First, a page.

Creating a Culture of Care: What Are You Carrying?

Creating a Culture of Care: What Are You Carrying?

*Two Minute Read (Para leer en español, haga clic aquí)

Every so often my therapist plays a little game with me.  She hands me her water bottle. Then her laptop. Next is her purse, notebook, pen, and cell phone.  With my arms full and unable to hold anything else, she asks –

“What are you doing?” I respond, “I’m carrying all of your stuff.”  She then says, “So stop.”

Her little game has me carrying physical items, but the objective is to understand how I can sometimes (as many of us do) carry other people’s emotional stuff. She pulls this little game back out every time I talk about carrying and worrying about other people’s problems and issues.

For example, if I have a negative interaction with someone but feel assured I acted kindly and respectfully, their lingering negative feelings are not my responsibility to carry or fix. Or, if I set a personal boundary in a relationship resulting in disappointing someone else, it again is not my responsibility to tend to their feelings.

I am responsible for what I bring to the table but not for what others are choosing to bring. None of this means I don’t try to communicate and work through issues. It does mean, however, I don’t let things for which I have no control (like the way someone else feels or thinks about me) take up space and energy in my thoughts.

And when I’m trying to determine what is mine to carry and what isn’t, I remember this simple mantra:

If I can’t control it, I shouldn’t carry it. It’s not mine to carry.

We all have enough baggage of our own. Why in the world would anyone want to add more to an already heavy load?

Emotional baggage from childhood and basically any relationship we’ve experienced creates baggage we sometimes carry with us for the rest of our lives. It’s simply a reality of connecting with others. So, carrying baggage is unavoidable. But we do have a choice about what we carry and for how long.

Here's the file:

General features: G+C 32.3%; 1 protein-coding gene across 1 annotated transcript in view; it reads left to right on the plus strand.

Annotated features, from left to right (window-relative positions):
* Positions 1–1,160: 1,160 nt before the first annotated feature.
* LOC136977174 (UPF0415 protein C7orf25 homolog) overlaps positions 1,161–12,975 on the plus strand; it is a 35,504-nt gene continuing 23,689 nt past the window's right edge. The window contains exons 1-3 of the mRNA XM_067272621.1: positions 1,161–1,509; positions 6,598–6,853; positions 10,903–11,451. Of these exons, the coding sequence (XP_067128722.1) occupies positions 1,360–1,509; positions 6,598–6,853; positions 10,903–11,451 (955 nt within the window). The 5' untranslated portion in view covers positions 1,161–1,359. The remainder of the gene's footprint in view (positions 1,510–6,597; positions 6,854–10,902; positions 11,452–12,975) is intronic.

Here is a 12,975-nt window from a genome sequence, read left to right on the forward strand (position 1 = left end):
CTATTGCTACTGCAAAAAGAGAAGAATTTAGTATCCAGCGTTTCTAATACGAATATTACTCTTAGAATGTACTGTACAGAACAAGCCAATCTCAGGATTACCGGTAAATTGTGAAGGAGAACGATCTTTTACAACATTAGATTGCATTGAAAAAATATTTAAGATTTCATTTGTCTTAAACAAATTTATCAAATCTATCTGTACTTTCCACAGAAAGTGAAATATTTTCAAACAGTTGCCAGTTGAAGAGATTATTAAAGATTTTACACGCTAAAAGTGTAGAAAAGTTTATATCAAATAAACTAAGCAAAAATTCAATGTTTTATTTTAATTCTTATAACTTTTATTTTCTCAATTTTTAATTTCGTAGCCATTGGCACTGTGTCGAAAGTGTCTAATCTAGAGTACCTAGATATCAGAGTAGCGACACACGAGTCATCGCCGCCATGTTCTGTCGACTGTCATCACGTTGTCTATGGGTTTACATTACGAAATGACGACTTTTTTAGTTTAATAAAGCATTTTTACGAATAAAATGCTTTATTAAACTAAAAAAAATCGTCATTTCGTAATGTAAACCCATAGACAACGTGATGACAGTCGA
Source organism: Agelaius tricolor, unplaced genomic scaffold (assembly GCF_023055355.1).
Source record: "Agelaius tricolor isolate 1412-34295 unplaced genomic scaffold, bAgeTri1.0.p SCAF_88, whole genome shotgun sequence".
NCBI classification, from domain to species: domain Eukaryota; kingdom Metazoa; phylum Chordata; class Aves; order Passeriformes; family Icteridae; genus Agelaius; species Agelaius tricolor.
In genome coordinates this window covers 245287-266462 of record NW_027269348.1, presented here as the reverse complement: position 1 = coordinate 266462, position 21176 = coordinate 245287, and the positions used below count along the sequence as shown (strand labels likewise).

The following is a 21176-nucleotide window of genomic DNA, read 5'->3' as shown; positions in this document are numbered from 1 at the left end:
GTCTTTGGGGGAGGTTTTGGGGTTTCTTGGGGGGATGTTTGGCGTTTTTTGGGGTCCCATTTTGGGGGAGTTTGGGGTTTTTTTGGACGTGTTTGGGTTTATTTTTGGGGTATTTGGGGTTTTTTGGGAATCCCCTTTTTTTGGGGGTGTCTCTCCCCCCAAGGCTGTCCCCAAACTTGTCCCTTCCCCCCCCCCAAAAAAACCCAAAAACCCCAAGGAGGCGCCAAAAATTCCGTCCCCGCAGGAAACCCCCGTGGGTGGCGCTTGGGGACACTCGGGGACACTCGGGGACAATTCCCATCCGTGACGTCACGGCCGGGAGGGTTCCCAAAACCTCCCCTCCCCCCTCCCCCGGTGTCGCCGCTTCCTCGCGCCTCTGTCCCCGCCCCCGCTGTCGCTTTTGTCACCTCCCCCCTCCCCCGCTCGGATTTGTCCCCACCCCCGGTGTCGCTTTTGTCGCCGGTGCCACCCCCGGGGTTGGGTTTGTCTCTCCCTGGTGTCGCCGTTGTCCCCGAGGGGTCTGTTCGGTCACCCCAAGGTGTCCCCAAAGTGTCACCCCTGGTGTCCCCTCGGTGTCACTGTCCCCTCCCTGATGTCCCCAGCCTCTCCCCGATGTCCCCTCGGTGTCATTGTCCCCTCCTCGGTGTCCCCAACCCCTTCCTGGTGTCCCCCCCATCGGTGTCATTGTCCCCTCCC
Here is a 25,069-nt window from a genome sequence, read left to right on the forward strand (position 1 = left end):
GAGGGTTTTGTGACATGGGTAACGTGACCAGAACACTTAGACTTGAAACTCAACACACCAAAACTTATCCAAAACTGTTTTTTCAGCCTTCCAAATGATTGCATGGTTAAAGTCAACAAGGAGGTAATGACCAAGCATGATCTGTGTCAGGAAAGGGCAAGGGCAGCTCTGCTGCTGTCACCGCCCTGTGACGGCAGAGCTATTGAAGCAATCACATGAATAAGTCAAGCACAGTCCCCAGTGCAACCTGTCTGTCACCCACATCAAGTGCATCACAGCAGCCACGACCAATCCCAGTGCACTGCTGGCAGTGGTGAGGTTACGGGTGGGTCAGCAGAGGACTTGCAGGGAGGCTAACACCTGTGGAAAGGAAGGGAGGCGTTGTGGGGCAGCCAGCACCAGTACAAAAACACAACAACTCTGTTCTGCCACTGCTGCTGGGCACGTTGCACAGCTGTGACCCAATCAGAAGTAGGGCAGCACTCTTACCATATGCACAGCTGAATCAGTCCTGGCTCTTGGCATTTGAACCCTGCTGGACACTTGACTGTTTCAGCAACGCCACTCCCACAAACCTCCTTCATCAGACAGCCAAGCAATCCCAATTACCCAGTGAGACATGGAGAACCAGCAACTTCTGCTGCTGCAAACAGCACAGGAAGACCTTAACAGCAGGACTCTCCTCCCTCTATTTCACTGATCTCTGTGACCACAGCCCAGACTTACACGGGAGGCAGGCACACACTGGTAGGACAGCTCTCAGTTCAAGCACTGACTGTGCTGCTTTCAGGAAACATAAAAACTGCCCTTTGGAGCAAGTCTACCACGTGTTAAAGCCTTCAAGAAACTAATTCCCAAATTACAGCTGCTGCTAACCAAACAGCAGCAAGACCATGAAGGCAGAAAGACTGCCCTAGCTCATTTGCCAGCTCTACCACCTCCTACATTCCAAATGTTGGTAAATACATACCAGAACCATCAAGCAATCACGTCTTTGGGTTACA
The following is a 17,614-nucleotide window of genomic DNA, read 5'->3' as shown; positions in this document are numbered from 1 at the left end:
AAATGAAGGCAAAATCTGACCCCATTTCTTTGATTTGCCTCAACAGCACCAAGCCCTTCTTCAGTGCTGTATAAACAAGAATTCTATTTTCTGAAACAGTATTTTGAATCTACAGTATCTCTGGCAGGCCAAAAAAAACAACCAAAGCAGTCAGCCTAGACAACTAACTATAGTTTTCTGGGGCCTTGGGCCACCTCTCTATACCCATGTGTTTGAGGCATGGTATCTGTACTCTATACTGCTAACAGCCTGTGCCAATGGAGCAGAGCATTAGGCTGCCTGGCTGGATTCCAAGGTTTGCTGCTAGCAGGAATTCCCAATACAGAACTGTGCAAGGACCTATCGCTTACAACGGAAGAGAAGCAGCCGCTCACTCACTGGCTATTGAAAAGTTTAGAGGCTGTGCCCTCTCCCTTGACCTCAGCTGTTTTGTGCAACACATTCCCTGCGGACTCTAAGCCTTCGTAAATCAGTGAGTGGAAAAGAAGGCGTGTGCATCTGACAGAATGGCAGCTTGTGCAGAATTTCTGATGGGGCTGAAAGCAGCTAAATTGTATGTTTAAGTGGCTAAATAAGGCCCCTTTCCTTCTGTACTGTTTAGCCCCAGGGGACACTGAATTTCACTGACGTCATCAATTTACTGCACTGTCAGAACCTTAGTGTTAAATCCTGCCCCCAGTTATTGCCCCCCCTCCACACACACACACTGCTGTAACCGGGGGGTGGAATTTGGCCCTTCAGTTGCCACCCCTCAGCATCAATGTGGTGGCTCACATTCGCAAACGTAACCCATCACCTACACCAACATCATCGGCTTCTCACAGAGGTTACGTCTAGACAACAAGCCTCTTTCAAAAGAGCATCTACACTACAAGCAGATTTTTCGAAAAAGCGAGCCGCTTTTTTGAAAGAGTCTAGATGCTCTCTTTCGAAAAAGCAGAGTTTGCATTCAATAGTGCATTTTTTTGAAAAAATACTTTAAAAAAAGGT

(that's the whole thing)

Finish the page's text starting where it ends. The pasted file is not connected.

Even when we are carrying what is legitimately our own baggage, we can simply decide we’ve carried it long enough and it’s time to put it down.  We can change habits. Stop and pause before reacting. This provides the space and time to respond appropriately rather than in habitual ways often created by baggage from past relationships. We can intentionally determine our behaviors and responses by setting our baggage down and acting out of the place we are today and not acting out of patterns from our past.

This life is a journey for each one of us. We can enjoy the highs and lows and we get to decide what is packed in our bags!

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 Stevie Cromer is the Cultural and Enrichment Manager for LUNA Language Services. Stevie regularly provides engaging content to LUNA’s team to encourage a culture of care within our own LUNA family. For more suggestions and resources about how you might build a culture of care throughout your organization, please reach out to Stevie at